The “truthiness” concept even “became a lexical prize jewel” for Rich himself (see here, for example), allowing him (of course) to criticize his political opponents for offering only “a thick fog of truthiness” such that they presented “a bogus alternative reality so relentless it can overwhelm any haphazard journalistic stabs at puncturing it.” Rich expounded on the idea a number of times in the press and on The Oprah Winfrey Show. He even wrote a book about it. Naturally, he always directs the analysis outward rather than inward.
Rich, isn’t it?2
Writing op-eds for The New York Times placed Rich in a heady and exclusive echo chamber. Yet it is an echo chamber nonetheless, not to mention a target-rich environment for confirmation bias. Keeping one’s analysis and interpretation of the facts of a story reasonably objective — since analysis and interpretation are required for data to be actionable — is really, really hard in the best of circumstances, even when one has gotten the facts right or close thereto.
Megan McArdle sums things up nicely.
“We like studies and facts that confirm what we already believe, especially when what we believe is that we are nicer, smarter and more rational than other people. We especially like to hear that when we are engaged in some sort of bruising contest with those wicked troglodytes — say, for political and cultural control of the country we both inhabit. When we are presented with what seems to be evidence for these propositions, we don’t tend to investigate it too closely. The temptation is common to all political persuasions, and it requires a constant mustering of will to resist it.”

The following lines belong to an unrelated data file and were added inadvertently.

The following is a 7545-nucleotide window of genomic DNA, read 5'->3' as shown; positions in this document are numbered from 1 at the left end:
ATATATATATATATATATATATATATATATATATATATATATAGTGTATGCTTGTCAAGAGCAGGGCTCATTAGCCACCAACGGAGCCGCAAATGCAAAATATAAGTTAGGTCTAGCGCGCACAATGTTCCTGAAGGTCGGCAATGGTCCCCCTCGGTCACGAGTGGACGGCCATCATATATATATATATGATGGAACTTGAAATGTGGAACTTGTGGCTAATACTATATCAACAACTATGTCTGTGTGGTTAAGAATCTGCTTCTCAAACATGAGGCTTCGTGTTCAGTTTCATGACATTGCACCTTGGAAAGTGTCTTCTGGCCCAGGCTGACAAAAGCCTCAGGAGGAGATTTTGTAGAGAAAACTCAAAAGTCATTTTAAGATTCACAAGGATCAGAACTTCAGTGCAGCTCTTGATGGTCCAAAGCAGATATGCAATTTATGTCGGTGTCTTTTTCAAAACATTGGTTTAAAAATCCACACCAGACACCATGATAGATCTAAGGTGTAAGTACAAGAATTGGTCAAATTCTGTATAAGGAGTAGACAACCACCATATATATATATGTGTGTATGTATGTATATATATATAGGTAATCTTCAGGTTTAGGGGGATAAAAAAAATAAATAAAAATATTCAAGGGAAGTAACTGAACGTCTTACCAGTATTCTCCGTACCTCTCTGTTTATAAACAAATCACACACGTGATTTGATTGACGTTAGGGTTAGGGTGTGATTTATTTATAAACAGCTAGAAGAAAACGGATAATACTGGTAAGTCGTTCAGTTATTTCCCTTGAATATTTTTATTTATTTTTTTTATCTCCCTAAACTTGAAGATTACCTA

Frank Rich, I’m looking at you. But I’m trying to look at myself too.
Once we have bought-in to a particular narrative, it becomes increasingly more difficult to falsify, even (especially!) when presented with contradicting fact. The more we repeat and reiterate our explanatory narratives, the harder it is to look for “killer” facts that might question or even overturn our preconceived notions and allegiances and to recognize evidence that ought to cause us to re-evaluate our prior conclusions. The facts become less and less “stubborn,” more and more “horrid.”
By making it a careful habit skeptically to re-think our prior interpretations and conclusions, we can at least give ourselves a fighting chance to correct the mistakes that we will inevitably make. As with everything in science, each conclusion we draw must be tentative and subject to revision when the facts so demand. Still, and as ever, for too many people too much of the time, facts and evidence simply do not matter nearly so much as the stories to which we cling. As John Maynard Keynes is famously said to have said, but probably didn’t, “When the facts change [when they are ‘stubborn’], I change my mind. What do you do, sir?”
Indeed, what do you do?
2 In the interest of demonstrating my nonpartisan intent, I should note that President Trump has his own favored and wholly fictional 9.11 narrative.
“Hey, I watched when the World Trade Center came tumbling down. And I watched in Jersey City, New Jersey, where thousands and thousands of people were cheering as that building was coming down. Thousands of people were cheering.”